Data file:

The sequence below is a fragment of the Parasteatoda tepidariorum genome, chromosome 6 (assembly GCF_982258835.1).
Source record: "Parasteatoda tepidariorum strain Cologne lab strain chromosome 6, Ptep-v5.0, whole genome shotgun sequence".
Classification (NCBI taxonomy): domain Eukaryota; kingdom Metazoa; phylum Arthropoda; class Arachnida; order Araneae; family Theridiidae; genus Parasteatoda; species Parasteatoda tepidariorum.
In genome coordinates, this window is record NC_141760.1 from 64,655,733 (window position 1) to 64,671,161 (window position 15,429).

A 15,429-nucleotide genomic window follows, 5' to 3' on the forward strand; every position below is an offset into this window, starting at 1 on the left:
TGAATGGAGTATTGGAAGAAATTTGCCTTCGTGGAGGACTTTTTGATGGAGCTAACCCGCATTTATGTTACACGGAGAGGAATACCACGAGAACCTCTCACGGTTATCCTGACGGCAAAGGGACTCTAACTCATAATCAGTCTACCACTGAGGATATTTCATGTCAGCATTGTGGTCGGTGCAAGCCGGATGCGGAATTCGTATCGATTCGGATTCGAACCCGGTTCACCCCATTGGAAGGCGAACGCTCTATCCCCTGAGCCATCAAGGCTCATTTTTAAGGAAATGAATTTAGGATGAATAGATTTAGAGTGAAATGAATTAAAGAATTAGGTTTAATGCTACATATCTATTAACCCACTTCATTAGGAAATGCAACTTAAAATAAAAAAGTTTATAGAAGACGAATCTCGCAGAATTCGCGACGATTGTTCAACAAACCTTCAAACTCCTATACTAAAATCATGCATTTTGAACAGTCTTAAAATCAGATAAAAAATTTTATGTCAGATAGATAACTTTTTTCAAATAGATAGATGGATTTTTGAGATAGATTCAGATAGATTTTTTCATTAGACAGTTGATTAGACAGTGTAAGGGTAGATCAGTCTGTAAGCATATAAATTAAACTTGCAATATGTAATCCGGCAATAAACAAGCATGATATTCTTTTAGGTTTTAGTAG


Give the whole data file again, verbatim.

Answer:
The sequence below is a fragment of the Parasteatoda tepidariorum genome, chromosome 6 (assembly GCF_982258835.1).
Source record: "Parasteatoda tepidariorum strain Cologne lab strain chromosome 6, Ptep-v5.0, whole genome shotgun sequence".
Classification (NCBI taxonomy): domain Eukaryota; kingdom Metazoa; phylum Arthropoda; class Arachnida; order Araneae; family Theridiidae; genus Parasteatoda; species Parasteatoda tepidariorum.
In genome coordinates, this window is record NC_141760.1 from 64,655,733 (window position 1) to 64,671,161 (window position 15,429).

A 15,429-nucleotide genomic window follows, 5' to 3' on the forward strand; every position below is an offset into this window, starting at 1 on the left:
TGAATGGAGTATTGGAAGAAATTTGCCTTCGTGGAGGACTTTTTGATGGAGCTAACCCGCATTTATGTTACACGGAGAGGAATACCACGAGAACCTCTCACGGTTATCCTGACGGCAAAGGGACTCTAACTCATAATCAGTCTACCACTGAGGATATTTCATGTCAGCATTGTGGTCGGTGCAAGCCGGATGCGGAATTCGTATCGATTCGGATTCGAACCCGGTTCACCCCATTGGAAGGCGAACGCTCTATCCCCTGAGCCATCAAGGCTCATTTTTAAGGAAATGAATTTAGGATGAATAGATTTAGAGTGAAATGAATTAAAGAATTAGGTTTAATGCTACATATCTATTAACCCACTTCATTAGGAAATGCAACTTAAAATAAAAAAGTTTATAGAAGACGAATCTCGCAGAATTCGCGACGATTGTTCAACAAACCTTCAAACTCCTATACTAAAATCATGCATTTTGAACAGTCTTAAAATCAGATAAAAAATTTTATGTCAGATAGATAACTTTTTTCAAATAGATAGATGGATTTTTGAGATAGATTCAGATAGATTTTTTCATTAGACAGTTGATTAGACAGTGTAAGGGTAGATCAGTCTGTAAGCATATAAATTAAACTTGCAATATGTAATCCGGCAATAAACAAGCATGATATTCTTTTAGGTTTTAGTAG